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unique

[yoo-neek] /yuˈnik/
adjective
1.
existing as the only one or as the sole example; single; solitary in type or characteristics:
a unique copy of an ancient manuscript.
2.
having no like or equal; unparalleled; incomparable:
Bach was unique in his handling of counterpoint.
3.
limited in occurrence to a given class, situation, or area:
a species unique to Australia.
4.
limited to a single outcome or result; without alternative possibilities:
Certain types of problems have unique solutions.
5.
not typical; unusual:
She has a very unique smile.
noun
6.
the embodiment of unique characteristics; the only specimen of a given kind:
The unique is also the improbable.
Origin
1595-1605
1595-1605; < French < Latin ūnicus, equivalent to ūn(us) one + -icus -ic
Related forms
uniquely, adverb
uniqueness, noun
nonunique, adjective
nonuniquely, adverb
nonuniqueness, noun
ununique, adjective
ununiquely, adverb
ununiqueness, noun
Usage note
Many authors of usage guides, editors, teachers, and others feel strongly that such “absolute” words as complete, equal, perfect, and especially unique cannot be compared because of their “meaning”: a word that denotes an absolute condition cannot be described as denoting more or less than that absolute condition. However, all such words have undergone semantic development and are used in a number of senses, some of which can be compared by words like more, very, most, absolutely, somewhat, and totally and some of which cannot.
The earliest meanings of unique when it entered English around the beginning of the 17th century were “single, sole” and “having no equal.” By the mid-19th century unique had developed a wider meaning, “not typical, unusual,” and it is in this wider sense that it is compared: The foliage on the late-blooming plants is more unique than that on the earlier varieties. The comparison of so-called absolutes in senses that are not absolute is standard in all varieties of speech and writing.
See also a1, complete, perfect.
Dictionary.com Unabridged
Based on the Random House Dictionary, © Random House, Inc. 2014.
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Examples from the web for uniquely
  • It is a uniquely naïve tribute to mutual ministration.
  • Repeat this process for a few years, and you'll have corn uniquely adapted to where you live.
  • But even now their story remains uniquely compelling, unduplicated for heroism and adventure.
  • Sharing has been thought to be a uniquely human trait.
  • Whether an idea arises uniquely or reappears many times, it may thrive in the meme pool or it may dwindle and vanish.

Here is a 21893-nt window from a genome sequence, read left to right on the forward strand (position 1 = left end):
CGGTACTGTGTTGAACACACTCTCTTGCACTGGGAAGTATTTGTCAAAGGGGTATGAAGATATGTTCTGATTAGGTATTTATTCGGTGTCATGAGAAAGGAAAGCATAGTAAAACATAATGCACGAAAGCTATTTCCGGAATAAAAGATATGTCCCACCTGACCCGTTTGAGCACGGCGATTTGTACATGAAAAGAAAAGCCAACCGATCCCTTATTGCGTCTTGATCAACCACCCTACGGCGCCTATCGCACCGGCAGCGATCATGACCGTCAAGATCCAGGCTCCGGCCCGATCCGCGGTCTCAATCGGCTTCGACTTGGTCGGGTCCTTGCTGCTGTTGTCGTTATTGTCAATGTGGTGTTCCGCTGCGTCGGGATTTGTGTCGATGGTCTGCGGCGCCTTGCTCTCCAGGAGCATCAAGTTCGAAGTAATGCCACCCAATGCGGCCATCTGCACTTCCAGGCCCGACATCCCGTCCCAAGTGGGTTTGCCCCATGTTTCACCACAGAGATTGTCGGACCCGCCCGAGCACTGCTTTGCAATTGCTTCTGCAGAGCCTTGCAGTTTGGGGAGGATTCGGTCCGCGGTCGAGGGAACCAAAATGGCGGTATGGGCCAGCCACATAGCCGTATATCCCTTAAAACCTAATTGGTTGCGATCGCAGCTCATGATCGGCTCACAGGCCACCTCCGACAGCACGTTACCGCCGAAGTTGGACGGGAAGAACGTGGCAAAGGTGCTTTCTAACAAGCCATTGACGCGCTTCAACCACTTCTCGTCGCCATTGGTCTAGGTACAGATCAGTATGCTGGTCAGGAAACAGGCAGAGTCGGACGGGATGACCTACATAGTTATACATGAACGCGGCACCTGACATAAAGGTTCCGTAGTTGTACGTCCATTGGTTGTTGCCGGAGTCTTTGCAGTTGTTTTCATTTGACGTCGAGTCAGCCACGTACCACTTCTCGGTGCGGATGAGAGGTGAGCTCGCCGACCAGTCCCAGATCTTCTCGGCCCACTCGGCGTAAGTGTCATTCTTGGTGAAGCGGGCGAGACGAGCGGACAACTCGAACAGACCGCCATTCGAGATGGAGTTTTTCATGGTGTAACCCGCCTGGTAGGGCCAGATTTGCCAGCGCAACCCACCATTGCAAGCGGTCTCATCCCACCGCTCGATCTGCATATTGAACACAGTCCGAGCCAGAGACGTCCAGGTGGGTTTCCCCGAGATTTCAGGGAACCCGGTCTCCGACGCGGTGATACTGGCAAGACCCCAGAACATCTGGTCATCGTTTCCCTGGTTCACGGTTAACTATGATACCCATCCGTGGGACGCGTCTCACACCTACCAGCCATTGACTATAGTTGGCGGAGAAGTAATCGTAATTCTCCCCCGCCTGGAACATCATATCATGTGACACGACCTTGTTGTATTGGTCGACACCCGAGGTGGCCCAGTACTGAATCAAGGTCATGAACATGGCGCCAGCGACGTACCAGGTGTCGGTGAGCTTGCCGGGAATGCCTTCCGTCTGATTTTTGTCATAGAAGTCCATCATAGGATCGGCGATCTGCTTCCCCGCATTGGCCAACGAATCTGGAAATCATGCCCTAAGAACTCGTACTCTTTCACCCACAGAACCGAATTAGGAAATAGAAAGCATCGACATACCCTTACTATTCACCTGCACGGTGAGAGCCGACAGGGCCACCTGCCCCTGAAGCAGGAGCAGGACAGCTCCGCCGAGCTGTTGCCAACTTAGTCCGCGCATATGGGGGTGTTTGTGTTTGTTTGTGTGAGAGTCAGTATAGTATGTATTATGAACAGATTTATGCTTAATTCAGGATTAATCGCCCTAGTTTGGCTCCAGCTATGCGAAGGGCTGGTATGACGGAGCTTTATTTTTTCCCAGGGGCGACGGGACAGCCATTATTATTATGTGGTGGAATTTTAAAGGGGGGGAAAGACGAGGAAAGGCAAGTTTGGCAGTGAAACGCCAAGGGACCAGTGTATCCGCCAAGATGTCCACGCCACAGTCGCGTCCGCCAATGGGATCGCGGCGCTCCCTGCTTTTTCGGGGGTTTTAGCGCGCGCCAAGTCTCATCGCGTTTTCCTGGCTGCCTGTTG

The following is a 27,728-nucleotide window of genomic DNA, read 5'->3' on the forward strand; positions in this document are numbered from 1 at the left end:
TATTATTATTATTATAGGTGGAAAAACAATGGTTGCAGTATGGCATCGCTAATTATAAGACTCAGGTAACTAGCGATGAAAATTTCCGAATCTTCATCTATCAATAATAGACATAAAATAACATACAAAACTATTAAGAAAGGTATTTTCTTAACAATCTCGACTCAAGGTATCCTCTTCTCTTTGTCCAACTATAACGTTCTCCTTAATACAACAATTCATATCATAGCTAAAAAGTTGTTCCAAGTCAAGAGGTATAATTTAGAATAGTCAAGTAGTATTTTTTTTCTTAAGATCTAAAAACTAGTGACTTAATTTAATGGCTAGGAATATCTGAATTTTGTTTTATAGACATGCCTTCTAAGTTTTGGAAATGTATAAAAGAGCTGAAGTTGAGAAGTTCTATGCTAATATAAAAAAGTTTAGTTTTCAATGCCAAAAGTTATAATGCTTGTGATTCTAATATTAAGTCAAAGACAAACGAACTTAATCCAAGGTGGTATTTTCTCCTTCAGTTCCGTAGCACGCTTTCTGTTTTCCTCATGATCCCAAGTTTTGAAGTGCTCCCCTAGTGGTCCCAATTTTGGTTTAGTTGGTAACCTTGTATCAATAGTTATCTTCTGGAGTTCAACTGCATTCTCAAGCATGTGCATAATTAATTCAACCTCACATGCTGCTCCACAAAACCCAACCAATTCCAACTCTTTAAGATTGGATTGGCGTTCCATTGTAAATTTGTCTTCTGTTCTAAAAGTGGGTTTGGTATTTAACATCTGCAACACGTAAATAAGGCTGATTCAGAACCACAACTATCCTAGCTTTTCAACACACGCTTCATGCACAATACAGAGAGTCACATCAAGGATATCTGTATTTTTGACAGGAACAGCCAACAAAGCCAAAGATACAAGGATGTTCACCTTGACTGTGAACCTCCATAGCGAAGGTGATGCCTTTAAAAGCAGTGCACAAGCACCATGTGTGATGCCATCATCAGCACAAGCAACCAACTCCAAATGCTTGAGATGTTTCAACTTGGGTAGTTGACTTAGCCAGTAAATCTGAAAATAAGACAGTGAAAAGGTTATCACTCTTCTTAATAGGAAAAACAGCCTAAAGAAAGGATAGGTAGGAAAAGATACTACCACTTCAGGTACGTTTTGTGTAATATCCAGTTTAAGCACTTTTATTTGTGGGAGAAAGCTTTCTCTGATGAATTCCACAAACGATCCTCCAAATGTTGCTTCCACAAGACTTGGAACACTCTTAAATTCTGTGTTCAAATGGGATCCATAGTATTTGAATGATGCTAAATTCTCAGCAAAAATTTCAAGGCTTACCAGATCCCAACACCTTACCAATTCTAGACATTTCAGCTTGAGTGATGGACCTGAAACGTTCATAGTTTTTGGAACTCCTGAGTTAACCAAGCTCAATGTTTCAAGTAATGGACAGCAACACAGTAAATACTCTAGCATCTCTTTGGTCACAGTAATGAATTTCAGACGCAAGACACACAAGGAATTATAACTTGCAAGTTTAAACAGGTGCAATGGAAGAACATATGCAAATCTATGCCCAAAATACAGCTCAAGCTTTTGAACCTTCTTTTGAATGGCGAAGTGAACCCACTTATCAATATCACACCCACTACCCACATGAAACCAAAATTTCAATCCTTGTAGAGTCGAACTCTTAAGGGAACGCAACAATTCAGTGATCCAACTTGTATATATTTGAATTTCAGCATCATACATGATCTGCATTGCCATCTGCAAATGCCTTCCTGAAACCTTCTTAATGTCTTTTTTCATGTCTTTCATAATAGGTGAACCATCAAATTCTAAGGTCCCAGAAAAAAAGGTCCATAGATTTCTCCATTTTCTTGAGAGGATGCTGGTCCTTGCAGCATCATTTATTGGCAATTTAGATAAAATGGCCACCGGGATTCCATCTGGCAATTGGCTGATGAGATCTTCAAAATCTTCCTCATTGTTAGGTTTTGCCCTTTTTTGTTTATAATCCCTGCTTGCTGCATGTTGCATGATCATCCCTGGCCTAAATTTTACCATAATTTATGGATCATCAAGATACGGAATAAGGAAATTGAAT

• The best way to do this is to bring the public into contact with artists in settings that museums are uniquely able to provide.
  • Life under pressure is uniquely dangerous, even for ordinary activities.
  • And the key to that, she says, is realizing what we're uniquely good at.
  • Art is usually considered a uniquely human ability, but that may not be true.
  • By pulling up or down on the wire, you can adjust it to fit your uniquely-shaped cartilage.
British Dictionary definitions for uniquely

unique

/juːˈniːk/
adjective
1.
being the only one of a particular type; single; sole
2.
without equal or like; unparalleled
3.
(informal) very remarkable or unusual
4.
(maths)
  1. leading to only one result: the sum of two integers is unique
  2. having precisely one value: the unique positive square root of 4 is 2
Derived Forms
uniquely, adverb
uniqueness, noun
Usage note
Unique is normally taken to describe an absolute state, i.e. one that cannot be qualified. Thus something is either unique or not unique; it cannot be rather unique or very unique. However, unique is sometimes used informally to mean very remarkable or unusual and this makes it possible to use comparatives or intensifiers with it, although many people object to this use
Word Origin
C17: via French from Latin ūnicus unparalleled, from ūnus one
Collins English Dictionary - Complete & Unabridged 2012 Digital Edition
© William Collins Sons & Co. Ltd. 1979, 1986 © HarperCollins
Publishers 1998, 2000, 2003, 2005, 2006, 2007, 2009, 2012
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Word Origin and History for uniquely

unique

adj.

c.1600, "single, solitary," from French unique, from Latin unicus "single, sole," from unus "one" (see one). Meaning "forming the only one of its kind" is attested from 1610s; erroneous sense of "remarkable, uncommon" is attested from mid-19c.

Online Etymology Dictionary, © 2010 Douglas Harper
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